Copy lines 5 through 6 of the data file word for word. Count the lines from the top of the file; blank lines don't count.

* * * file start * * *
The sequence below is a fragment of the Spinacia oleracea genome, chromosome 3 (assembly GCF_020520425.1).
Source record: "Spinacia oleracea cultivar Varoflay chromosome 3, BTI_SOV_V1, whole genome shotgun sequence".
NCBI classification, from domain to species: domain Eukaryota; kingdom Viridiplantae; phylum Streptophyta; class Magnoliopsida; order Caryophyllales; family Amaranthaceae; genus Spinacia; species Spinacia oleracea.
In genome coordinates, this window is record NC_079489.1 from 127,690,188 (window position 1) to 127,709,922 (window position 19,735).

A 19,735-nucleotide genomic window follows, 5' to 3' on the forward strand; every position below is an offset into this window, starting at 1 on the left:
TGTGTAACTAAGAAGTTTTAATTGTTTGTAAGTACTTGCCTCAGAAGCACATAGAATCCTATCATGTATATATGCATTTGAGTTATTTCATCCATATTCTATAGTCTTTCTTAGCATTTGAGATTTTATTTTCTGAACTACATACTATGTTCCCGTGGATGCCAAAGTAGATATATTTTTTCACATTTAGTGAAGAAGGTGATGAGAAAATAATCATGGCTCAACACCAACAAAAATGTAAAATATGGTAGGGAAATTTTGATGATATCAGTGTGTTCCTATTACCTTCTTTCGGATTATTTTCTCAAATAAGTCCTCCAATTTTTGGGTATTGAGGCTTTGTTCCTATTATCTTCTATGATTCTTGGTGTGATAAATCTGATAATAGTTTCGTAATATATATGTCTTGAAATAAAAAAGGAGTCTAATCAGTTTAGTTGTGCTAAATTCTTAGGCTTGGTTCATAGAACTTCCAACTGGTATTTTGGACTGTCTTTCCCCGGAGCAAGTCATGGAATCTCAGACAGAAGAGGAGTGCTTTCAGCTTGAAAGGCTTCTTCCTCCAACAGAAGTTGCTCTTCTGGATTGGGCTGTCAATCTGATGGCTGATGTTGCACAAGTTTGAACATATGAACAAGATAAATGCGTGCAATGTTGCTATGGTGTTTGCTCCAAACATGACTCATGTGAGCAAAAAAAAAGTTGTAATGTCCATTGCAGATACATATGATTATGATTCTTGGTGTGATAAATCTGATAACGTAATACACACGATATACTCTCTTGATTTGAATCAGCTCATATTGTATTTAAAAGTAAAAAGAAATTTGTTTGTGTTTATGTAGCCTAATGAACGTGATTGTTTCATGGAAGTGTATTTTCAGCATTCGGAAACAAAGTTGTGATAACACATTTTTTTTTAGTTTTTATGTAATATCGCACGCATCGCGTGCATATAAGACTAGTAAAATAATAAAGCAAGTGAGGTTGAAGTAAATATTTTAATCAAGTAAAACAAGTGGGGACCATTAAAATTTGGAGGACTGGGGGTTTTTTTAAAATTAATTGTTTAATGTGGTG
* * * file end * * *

A 19,735-nucleotide genomic window follows, 5' to 3' on the forward strand; every position below is an offset into this window, starting at 1 on the left:
TGTGTAACTAAGAAGTTTTAATTGTTTGTAAGTACTTGCCTCAGAAGCACATAGAATCCTATCATGTATATATGCATTTGAGTTATTTCATCCATATTCTATAGTCTTTCTTAGCATTTGAGATTTTATTTTCTGAACTACATACTATGTTCCCGTGGATGCCAAAGTAGATATATTTTTTCACATTTAGTGAAGAAGGTGATGAGAAAATAATCATGGCTCAACACCAACAAAAATGTAAAATATGGTAGGGAAATTTTGATGATATCAGTGTGTTCCTATTACCTTCTTTCGGATTATTTTCTCAAATAAGTCCTCCAATTTTTGGGTATTGAGGCTTTGTTCCTATTATCTTCTATGATTCTTGGTGTGATAAATCTGATAATAGTTTCGTAATATATATGTCTTGAAATAAAAAAGGAGTCTAATCAGTTTAGTTGTGCTAAATTCTTAGGCTTGGTTCATAGAACTTCCAACTGGTATTTTGGACTGTCTTTCCCCGGAGCAAGTCATGGAATCTCAGACAGAAGAGGAGTGCTTTCAGCTTGAAAGGCTTCTTCCTCCAACAGAAGTTGCTCTTCTGGATTGGGCTGTCAATCTGATGGCTGATGTTGCACAAGTTTGAACATATGAACAAGATAAATGCGTGCAATGTTGCTATGGTGTTTGCTCCAAACATGACTCATGTGAGCAAAAAAAAAGTTGTAATGTCCATTGCAGATACATATGATTATGATTCTTGGTGTGATAAATCTGATAACGTAATACACACGATATACTCTCTTGATTTGAATCAGCTCATATTGTATTTAAAAGTAAAAAGAAATTTGTTTGTGTTTATGTAGCCTAATGAACGTGATTGTTTCATGGAAGTGTATTTTCAGCATTCGGAAACAAAGTTGTGATAACACATTTTTTTTTAGTTTTTATGTAATATCGCACGCATCGCGTGCATATAAGACTAGTAAAATAATAAAGCAAGTGAGGTTGAAGTAAATATTTTAATCAAGTAAAACAAGTGGGGACCATTAAAATTTGGAGGACTGGGGGTTTTTTTAAAATTAATTGTTTAATGTGGTG